At that time, I was already interested in politics and history – especially American politics and history – and although I’d been assigned to read “To Kill a Mockingbird,” I was also reading, concurrently, William Bradford Huie’s “Three Lives for Mississippi,” John Howard Griffin’s “Black Like Me” and Gary Thomas Howe’s “My Undercover Years With the Ku Klux Klan.” These books described a more recent period in Southern history, that of the 1950s and 1960s, yet when it came to attitude, very little, it appeared, had changed since the 1930s.
When Scout’s father, Atticus, declares, “They’ve done it before and they did it tonight and they’ll do it again and when they do it – seems that only children weep,” I thought, and still do, that the world he was describing was as much the one I lived in as that which Lee describes.
All these decades later, this is equally – or more – the case. If “To Kill a Mockingbird” suggests (a bit simplistically, I would argue today) that a better day is coming, history pursues a far more complicated pace. Trayvon Martin, Tamir Rice, Eric Garner, Michael Brown, the nine people murdered last month at Charleston, S.C.’s, Emanuel African Methodist Episcopal Church: These are only the most recent, and most visible, casualties of a hatred that refuses to be reconciled.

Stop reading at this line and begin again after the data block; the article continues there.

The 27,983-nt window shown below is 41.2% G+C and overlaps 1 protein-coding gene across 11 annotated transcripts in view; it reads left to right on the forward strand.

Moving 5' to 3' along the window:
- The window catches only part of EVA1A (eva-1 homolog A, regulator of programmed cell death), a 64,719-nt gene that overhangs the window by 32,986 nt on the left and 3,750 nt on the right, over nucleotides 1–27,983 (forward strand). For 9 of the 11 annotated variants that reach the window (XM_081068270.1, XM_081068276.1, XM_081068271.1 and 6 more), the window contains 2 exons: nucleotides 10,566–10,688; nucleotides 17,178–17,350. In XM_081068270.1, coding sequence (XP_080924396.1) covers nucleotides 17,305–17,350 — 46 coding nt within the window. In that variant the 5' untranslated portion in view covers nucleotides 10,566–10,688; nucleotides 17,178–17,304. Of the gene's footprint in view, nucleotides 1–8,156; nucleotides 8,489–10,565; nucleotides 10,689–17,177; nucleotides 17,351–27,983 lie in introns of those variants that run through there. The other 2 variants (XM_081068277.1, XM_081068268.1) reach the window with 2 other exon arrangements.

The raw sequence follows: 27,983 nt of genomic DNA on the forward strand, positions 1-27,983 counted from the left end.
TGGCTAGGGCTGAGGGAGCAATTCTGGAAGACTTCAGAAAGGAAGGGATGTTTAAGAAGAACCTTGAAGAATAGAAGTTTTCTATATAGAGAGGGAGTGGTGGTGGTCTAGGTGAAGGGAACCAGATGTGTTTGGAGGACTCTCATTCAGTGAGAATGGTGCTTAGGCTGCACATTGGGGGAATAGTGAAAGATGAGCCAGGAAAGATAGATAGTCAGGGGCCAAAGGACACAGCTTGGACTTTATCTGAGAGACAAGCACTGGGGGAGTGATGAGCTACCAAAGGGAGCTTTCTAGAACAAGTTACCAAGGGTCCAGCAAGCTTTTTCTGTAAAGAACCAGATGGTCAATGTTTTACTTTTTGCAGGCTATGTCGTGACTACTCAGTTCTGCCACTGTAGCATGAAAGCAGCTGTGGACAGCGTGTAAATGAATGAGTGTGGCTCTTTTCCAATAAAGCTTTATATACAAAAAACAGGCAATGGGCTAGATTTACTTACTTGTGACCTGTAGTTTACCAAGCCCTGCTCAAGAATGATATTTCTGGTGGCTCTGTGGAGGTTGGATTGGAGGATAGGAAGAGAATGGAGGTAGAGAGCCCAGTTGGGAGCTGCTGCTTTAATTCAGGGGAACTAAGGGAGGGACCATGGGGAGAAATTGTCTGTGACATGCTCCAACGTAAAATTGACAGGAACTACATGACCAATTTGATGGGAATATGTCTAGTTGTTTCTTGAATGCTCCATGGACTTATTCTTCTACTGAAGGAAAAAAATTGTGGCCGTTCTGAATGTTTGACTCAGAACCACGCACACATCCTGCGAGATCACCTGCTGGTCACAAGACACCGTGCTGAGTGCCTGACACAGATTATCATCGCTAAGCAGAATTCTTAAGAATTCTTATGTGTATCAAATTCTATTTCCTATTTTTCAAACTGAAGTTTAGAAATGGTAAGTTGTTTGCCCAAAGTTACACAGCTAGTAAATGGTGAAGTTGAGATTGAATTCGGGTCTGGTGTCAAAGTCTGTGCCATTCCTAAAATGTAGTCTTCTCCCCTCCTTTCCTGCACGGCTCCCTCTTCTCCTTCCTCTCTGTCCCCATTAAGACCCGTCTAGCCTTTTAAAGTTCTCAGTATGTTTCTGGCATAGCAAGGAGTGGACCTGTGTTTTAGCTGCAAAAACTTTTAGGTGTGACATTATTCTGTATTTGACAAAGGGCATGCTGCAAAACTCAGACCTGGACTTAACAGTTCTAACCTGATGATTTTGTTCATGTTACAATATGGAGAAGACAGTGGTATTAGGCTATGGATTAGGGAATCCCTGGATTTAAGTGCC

It’s not just Harper Lee finally setting the record straight. We all know better now, and know that the first book was a myth of sorts:
Perhaps the problem is that we know too much, that we are no longer satisfied by such simple, homespun truths. Perhaps it’s that I’ve grown too old to read this novel, that Scout’s coming to awareness seems too slow to me.
Regardless, all those books I read with “To Kill a Mockingbird” – I had assumed by now their stories would be ancient history. That they aren’t, and that in a very real sense Lee’s novel isn’t either, says less to me about the lasting power of language than the intractability of prejudice and how it perseveres.
So what else is new? Forget that white-savior crap. Atticus Finch was a nasty old man. Read the other new book that was just published.